Truckers, brokers express views during FMCSA’s broker listening session

October 28, 2020

Tyson Fisher


Stakeholders put in their 2 cents’ worth on broker transparency during the Federal Motor Carrier Safety Administration’s broker listening session on Wednesday.

On Wednesday, Oct. 28, FMCSA hosted a virtual broker listening session to obtain views from the public. Specifically, the administration is seeking input on the regulation of property carrier brokers in general, and on three pending petitions concerning specific property carrier broker regulation issues. A petition filed by the Owner-Operator Independent Drivers Association is among those petitions.

During opening remarks of the broker listening session OOIDA President Todd Spencer emphasized the importance of broker transparency regulations.

“Recordkeeping and transparency requirements have been a central component of broker regulations since their inception and were written to serve the greater public interest,” Spencer said. “Ever since Congress first called for broker regulations 85 years ago, the objective has been to protect the public’s interest in an adequate, economical and efficient transportation system free from unjust discrimination and destructive competitive practices of unscrupulous middlemen. Therefore, as part of the agency’s mandate to ensure that brokers do not avoid their legal responsibilities by contract, or imposing unreasonable burdensome disclosure conditions, if implemented, FMCSA would not experience any new burdens by adopting the new provisions we are seeking.”

Opposing broker transparency rules, Chris Burroughs, vice president of government affairs for the Transportation Intermediaries Association, called OOIDA’s petition “a solution in search for problems.”

“TIA strongly opposes the OOIDA and SBTC petitions that would codify burdensome regulations that will negatively impact carriers, brokers and the general public,” Burroughs said. “These petitions came to fruition because of a temporary economic downturn that upended the supply chain because of a global pandemic. Let me be crystal clear, this was not broker price fixing or price gouging. This is an attempt to undermine the free market.”

Both brokers and truckers chimed in during the broker listening session to express their views on broker transparency regulations.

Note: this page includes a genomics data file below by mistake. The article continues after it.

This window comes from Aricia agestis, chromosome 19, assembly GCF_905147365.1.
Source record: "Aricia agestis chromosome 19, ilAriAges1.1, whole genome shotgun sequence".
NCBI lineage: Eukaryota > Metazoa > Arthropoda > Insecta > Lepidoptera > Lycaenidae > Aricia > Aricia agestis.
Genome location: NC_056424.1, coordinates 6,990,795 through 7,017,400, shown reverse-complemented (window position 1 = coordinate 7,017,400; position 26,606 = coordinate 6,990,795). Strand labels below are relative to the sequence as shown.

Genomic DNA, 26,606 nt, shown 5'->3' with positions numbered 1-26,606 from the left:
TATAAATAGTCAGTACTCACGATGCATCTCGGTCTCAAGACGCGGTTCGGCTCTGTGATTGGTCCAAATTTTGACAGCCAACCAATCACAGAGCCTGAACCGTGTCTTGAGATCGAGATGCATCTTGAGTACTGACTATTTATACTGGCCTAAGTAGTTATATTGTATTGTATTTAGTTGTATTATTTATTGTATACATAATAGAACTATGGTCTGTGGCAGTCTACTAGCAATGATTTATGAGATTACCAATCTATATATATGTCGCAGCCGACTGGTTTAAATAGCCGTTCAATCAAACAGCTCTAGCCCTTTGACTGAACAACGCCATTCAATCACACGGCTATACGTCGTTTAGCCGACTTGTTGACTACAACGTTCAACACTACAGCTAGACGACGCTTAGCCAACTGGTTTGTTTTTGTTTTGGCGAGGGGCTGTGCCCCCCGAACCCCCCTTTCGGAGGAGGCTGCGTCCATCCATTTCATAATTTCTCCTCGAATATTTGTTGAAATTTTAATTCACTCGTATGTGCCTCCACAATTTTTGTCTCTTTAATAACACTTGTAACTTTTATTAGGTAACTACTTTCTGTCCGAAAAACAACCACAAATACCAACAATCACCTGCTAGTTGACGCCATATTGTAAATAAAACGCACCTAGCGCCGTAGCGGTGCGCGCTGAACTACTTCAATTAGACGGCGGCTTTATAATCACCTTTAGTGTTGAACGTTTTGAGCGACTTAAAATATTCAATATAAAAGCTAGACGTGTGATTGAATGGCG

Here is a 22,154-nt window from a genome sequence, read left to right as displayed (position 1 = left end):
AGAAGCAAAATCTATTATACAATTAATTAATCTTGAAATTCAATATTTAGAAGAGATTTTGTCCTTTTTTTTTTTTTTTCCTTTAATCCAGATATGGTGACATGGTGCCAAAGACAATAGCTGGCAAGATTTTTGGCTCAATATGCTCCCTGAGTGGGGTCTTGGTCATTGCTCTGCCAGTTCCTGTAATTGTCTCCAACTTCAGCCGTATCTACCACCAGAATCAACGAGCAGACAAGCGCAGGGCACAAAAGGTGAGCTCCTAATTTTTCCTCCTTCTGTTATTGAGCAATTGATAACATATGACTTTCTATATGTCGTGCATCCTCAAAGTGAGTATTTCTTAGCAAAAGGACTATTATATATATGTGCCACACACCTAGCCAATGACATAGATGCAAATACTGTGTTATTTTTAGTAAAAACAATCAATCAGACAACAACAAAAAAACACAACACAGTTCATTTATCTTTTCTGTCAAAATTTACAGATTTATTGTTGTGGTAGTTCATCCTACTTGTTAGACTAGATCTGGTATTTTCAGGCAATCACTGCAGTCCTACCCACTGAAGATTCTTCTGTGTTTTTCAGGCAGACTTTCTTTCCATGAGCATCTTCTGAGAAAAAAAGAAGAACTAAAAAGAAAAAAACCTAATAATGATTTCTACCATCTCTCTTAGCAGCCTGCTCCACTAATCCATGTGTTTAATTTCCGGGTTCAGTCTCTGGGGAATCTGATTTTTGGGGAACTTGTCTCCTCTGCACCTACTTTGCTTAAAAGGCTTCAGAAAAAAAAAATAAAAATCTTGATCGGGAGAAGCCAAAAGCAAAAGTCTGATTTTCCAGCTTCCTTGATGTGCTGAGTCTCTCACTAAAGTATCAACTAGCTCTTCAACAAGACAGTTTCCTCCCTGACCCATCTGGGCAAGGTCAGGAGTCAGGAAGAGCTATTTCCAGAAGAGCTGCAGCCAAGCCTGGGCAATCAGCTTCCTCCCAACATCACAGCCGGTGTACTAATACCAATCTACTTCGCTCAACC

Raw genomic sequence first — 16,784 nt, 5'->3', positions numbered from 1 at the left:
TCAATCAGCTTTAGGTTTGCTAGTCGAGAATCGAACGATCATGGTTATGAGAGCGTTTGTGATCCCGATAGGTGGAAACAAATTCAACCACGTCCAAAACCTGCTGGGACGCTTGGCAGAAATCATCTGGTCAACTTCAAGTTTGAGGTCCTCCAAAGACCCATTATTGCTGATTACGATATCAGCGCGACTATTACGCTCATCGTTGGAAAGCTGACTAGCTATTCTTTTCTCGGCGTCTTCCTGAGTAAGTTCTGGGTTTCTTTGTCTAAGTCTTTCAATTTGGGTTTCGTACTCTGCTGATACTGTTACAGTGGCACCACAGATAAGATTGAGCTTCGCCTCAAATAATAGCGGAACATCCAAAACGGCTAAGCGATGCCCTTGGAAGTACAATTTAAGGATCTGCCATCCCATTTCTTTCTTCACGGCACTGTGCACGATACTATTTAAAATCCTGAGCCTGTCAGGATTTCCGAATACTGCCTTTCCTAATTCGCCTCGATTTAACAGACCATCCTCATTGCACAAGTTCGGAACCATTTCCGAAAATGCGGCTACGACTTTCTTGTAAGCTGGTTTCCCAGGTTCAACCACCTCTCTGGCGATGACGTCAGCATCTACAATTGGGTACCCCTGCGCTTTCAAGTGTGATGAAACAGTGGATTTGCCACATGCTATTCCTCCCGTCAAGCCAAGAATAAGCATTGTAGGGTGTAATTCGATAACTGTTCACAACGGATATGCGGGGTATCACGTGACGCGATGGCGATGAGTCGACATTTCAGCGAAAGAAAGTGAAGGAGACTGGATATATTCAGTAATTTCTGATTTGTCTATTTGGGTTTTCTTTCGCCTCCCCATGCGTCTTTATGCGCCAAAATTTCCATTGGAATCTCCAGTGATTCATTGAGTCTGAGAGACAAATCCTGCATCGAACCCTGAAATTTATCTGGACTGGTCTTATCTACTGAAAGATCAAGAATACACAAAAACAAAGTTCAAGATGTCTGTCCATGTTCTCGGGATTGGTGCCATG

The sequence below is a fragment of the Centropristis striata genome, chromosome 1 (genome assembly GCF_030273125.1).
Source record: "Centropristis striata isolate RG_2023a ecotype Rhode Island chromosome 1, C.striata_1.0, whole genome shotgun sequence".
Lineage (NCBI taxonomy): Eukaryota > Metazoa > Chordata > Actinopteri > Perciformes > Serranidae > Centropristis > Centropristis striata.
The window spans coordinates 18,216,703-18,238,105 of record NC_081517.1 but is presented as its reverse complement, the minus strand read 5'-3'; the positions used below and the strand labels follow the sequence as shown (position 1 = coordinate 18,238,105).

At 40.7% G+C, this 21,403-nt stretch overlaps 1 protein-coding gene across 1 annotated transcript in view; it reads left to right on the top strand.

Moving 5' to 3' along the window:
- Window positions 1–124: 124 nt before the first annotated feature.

Brokers focused their comments on the free market and protection of trade secrets/confidential information. They claimed there is more transparency than the regulations already call for. One broker, who went by the name Dave W., expressed some of those views.

“The notion that a vendor has the legal right to see the contracts of his customer is unheard of and unreasonable to the extreme,” Dave said. “Like all forms of free market commerce, no broker is forcing any carrier to take any loads. It is always the choice of any carriers to try to find shipping customers of their own. Carriers have options in the supply chain, options to choose their broker and options to opt out of utilizing a broker altogether.”

Meanwhile, truckers drew from their own experiences to emphasize their point. OOIDA member Bill McKelvie said that despite what brokers are claiming, he and many other drivers have experienced a different reality.

“Those of us, like myself, in the industry, we have heard, we have seen, we have experienced the double brokering, the false quotes, the inflated prices from the broker to the shipper and by the time we get it,” McKelvie said. “This federal regulation was meant to protect the trucker, the shipper and the end-user, who is the consumer.”

FMCSA’s broker listening session comes after OOIDA filed a petition for rulemaking to amend certain requirements for brokers.

Specifically, OOIDA wants FMCSA to require brokers to provide an electronic copy of each transaction record automatically within 48 hours after completion of the contractual service. The petition also wants FMCSA to explicitly prohibit brokers from including any provision in their contracts that requires a motor carrier to waive its rights to access the transaction records.

On the other hand, TIA’s petition calls for the complete elimination of the regulation. Instead, the broker association wants FMCSA to develop guidance on what legally constitutes a “dispatch service.”

Anyone who could not make the broker listening session can still submit comments by going to, entering the docket number FMCSA-2020-0150 in the “Keyword” block and clicking “Search.” From there, click on the “Comment Now!” button. Additionally, FMCSA recommends that you include your name, email address, or phone number in the body of your document. The deadline is Nov. 18. As of Oct. 28, nearly 1,200 comments are on the docket. LL

Tyson Fisher joined Land Line Magazine in March 2014. An award-winning journalist and tireless researcher, his news reports, features and blogs bring depth to our editorial content, backed with solid detail. Tyson is a lifelong Kansas Citian.